20 JUNE 2019

A new study from Queen’s University Belfast has found that people with poor oral health are more likely to develop liver cancer.

The investigation involved over 450,000 people across the UK and discovered that failing to look after your teeth and gums can make you up to 75% more likely to develop cancer of the liver.1

The potentially life-threatening disease is the latest in a long line of health conditions to be linked with poor oral hygiene. Higher risk of chronic disease such as heart disease, stroke and diabetes have also been linked with common oral health problems.

Dr Nigel Carter OBE, Chief Executive of the Oral Health Foundation, explains that the research should serve as a reminder that the benefits of looking after your oral health go beyond a healthy mouth.

Dr Carter said: “Maintaining great oral health is a key aspect of living a longer and happier life, so it’s important not to take your oral health for granted.

“This study puts in to stark reality the potential knock-on impact of letting your oral health fall by the wayside, something we simply must avoid.

“Taking a relatively small amount of time each day to keep a clean and healthy mouth can make you far less likely to encounter some serious conditions in the future.

“It really is a no-brainer and considering that, for many of us, good oral health is not difficult to achieve, it should be something we continue to strive towards.”

The measures of poor oral health used in the study included painful or bleeding gums and loose teeth, both associated with gum disease.

While this is a very common dental health issue that the majority of people will encounter at some point, it is also preventable.

Liver cancer is the sixth biggest cancer killer in Europe, claiming the lives of almost 60,000 people each year.2

Dr Haydée WT Jordão, lead author of the study from Queen’s University Belfast, said: “When the liver is affected by diseases, such as hepatitis or cancer, its function will decline, and bacteria will survive for longer and therefore have the potential to cause more harm.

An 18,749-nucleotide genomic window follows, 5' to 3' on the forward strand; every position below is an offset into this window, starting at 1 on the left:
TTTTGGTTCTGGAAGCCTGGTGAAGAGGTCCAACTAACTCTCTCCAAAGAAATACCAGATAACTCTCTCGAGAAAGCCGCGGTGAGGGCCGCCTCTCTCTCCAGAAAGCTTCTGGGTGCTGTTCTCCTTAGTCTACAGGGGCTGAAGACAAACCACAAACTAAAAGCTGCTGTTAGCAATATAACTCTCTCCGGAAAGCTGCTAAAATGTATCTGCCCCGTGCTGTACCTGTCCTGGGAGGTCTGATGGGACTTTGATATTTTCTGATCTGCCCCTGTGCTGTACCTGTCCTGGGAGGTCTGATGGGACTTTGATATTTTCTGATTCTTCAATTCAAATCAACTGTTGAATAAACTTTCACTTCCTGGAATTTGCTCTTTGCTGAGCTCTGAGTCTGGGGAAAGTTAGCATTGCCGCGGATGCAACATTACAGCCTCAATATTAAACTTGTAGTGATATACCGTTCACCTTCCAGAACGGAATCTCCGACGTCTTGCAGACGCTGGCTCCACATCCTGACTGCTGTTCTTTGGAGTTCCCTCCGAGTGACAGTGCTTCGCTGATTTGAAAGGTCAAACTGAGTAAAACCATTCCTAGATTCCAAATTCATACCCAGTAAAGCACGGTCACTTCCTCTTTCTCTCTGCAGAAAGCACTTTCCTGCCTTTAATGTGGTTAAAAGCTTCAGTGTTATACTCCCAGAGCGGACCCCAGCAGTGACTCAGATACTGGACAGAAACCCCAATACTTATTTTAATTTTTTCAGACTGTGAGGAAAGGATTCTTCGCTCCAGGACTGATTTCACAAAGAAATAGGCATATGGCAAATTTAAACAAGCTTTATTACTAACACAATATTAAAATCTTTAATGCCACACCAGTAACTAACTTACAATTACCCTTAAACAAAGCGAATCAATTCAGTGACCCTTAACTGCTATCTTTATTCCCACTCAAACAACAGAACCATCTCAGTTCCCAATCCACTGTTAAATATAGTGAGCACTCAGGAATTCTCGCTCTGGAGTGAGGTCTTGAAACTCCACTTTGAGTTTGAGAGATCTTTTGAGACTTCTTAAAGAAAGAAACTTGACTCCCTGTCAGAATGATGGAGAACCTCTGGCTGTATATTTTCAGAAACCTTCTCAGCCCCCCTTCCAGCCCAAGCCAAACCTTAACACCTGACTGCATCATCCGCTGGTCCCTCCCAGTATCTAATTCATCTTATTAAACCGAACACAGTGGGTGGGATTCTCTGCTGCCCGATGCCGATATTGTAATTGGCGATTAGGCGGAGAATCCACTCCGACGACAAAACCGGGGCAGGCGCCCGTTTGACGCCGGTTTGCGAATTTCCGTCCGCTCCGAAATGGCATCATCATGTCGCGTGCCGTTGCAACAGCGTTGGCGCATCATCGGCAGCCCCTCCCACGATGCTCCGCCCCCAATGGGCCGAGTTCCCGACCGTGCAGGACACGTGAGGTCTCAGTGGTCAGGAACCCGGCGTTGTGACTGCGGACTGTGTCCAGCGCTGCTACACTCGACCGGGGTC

“One bacteria, Fusobacterium nucleatum, originates in the oral cavity but its role in liver cancer is unclear. Further studies investigating the microbiome and liver cancer are therefore warranted."

Leading dental health charity, the Oral Health Foundation, is keen to encourage Brits to look after their oral health and reap the benefits that come along with a healthy mouth.

“Getting into a simple routine that includes adequate care for your teeth, gums and mouth in general can be really beneficial,” Dr Carter adds.

“Brushing twice daily with a fluoride toothpaste, maintaining a healthy balanced diet and visiting the dentist as often as they recommend are all very achievable habits.

“Sometimes a little effort goes a long way and in this case the benefits of making the right lifestyle choices and getting into the right habits can last for a lifetime.”

For more information on how to develop and maintain good oral health, please visit www.dentalhealth.org.


  1. Haydée WT Jordão, Gerry McKenna, Úna C McMenamin, Andrew T Kunzmann, Liam J Murray, Helen G Coleman. The association between self-reported poor oral health and gastrointestinal cancer risk in the UK Biobank: A large prospective cohort study. United European Gastroenterology Journal, 2019; 205064061985804 DOI: 10.1177/2050640619858043
  2. (2019, June 17). Poor oral health linked to a 75% increase in liver cancer risk. ScienceDaily. Retrieved June 19, 2019 from www.sciencedaily.com/releases/2019/06/190617125124.htm